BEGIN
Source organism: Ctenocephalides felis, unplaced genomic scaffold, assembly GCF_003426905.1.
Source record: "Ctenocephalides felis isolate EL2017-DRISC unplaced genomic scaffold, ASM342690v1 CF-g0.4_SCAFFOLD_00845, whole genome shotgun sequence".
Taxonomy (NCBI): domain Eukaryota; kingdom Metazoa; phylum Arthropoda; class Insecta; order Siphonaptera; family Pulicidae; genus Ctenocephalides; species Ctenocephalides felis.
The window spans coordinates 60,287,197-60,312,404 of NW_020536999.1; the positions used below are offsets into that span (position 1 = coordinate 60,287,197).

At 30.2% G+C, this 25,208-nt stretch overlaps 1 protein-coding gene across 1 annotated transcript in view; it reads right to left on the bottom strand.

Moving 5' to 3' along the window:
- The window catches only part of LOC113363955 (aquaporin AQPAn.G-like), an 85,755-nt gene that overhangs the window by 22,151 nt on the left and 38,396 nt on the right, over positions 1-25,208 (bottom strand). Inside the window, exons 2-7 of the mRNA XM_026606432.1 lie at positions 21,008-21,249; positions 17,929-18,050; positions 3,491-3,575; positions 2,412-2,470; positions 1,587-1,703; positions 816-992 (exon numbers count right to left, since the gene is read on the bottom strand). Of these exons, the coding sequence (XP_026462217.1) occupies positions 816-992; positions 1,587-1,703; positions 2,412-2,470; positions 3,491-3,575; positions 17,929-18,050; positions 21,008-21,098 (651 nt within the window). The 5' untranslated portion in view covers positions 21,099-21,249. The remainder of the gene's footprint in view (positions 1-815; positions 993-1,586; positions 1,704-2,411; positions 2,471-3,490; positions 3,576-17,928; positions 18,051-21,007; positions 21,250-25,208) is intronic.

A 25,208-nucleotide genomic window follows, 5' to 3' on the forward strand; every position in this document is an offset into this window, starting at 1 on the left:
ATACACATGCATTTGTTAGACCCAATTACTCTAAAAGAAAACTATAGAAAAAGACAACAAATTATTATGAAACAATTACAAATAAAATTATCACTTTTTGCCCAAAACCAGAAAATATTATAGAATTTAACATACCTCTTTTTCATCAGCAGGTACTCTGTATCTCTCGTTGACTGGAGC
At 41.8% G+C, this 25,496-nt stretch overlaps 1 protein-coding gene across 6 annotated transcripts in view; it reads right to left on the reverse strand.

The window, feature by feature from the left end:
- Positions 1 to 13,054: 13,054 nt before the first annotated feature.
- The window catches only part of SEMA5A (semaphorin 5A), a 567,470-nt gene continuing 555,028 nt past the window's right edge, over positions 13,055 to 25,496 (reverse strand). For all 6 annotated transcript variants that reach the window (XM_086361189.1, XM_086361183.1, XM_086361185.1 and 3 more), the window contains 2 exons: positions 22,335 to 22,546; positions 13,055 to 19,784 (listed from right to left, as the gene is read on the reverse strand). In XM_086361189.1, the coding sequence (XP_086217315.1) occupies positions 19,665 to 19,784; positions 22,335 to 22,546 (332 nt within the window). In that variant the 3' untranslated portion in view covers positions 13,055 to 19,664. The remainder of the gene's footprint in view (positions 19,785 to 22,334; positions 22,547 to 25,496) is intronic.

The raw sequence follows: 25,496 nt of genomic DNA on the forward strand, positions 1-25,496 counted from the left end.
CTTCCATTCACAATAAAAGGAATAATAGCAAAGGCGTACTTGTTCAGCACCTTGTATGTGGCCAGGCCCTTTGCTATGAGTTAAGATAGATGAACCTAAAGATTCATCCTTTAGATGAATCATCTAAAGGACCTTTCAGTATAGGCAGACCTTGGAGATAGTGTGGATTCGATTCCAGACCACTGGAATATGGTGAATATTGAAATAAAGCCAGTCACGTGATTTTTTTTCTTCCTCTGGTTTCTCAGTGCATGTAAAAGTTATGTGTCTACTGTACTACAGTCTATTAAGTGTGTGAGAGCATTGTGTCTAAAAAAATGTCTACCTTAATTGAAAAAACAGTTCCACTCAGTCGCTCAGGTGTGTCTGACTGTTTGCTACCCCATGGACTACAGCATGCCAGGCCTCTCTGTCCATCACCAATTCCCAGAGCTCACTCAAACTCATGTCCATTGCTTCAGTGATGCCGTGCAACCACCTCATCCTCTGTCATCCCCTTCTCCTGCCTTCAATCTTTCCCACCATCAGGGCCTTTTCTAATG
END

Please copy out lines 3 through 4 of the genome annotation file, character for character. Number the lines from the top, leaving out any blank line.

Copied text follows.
Taxonomy (NCBI): domain Eukaryota; kingdom Metazoa; phylum Arthropoda; class Insecta; order Siphonaptera; family Pulicidae; genus Ctenocephalides; species Ctenocephalides felis.
The window spans coordinates 60,287,197-60,312,404 of NW_020536999.1; the positions used below are offsets into that span (position 1 = coordinate 60,287,197).